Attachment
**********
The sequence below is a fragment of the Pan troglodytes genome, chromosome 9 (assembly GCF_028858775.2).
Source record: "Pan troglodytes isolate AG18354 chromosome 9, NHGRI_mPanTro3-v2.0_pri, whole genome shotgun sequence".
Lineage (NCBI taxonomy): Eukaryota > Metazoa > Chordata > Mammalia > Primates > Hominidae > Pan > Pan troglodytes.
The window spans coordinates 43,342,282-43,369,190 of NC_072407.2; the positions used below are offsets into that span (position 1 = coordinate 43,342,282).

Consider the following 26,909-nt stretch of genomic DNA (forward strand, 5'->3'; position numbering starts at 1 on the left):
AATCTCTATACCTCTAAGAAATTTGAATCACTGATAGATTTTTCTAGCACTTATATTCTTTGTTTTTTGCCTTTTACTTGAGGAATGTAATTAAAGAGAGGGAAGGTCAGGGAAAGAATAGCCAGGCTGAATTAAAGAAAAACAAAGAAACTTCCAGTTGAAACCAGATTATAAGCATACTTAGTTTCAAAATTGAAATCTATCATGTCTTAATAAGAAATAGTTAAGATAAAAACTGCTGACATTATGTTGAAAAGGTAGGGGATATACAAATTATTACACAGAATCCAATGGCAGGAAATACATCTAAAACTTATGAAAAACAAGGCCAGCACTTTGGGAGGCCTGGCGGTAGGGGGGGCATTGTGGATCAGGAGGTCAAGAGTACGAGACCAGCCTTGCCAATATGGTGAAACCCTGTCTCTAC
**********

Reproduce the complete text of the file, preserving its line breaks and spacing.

The sequence below is a fragment of the Pan troglodytes genome, chromosome 9 (assembly GCF_028858775.2).
Source record: "Pan troglodytes isolate AG18354 chromosome 9, NHGRI_mPanTro3-v2.0_pri, whole genome shotgun sequence".
Lineage (NCBI taxonomy): Eukaryota > Metazoa > Chordata > Mammalia > Primates > Hominidae > Pan > Pan troglodytes.
The window spans coordinates 43,342,282-43,369,190 of NC_072407.2; the positions used below are offsets into that span (position 1 = coordinate 43,342,282).

Consider the following 26,909-nt stretch of genomic DNA (forward strand, 5'->3'; position numbering starts at 1 on the left):
AATCTCTATACCTCTAAGAAATTTGAATCACTGATAGATTTTTCTAGCACTTATATTCTTTGTTTTTTGCCTTTTACTTGAGGAATGTAATTAAAGAGAGGGAAGGTCAGGGAAAGAATAGCCAGGCTGAATTAAAGAAAAACAAAGAAACTTCCAGTTGAAACCAGATTATAAGCATACTTAGTTTCAAAATTGAAATCTATCATGTCTTAATAAGAAATAGTTAAGATAAAAACTGCTGACATTATGTTGAAAAGGTAGGGGATATACAAATTATTACACAGAATCCAATGGCAGGAAATACATCTAAAACTTATGAAAAACAAGGCCAGCACTTTGGGAGGCCTGGCGGTAGGGGGGGCATTGTGGATCAGGAGGTCAAGAGTACGAGACCAGCCTTGCCAATATGGTGAAACCCTGTCTCTAC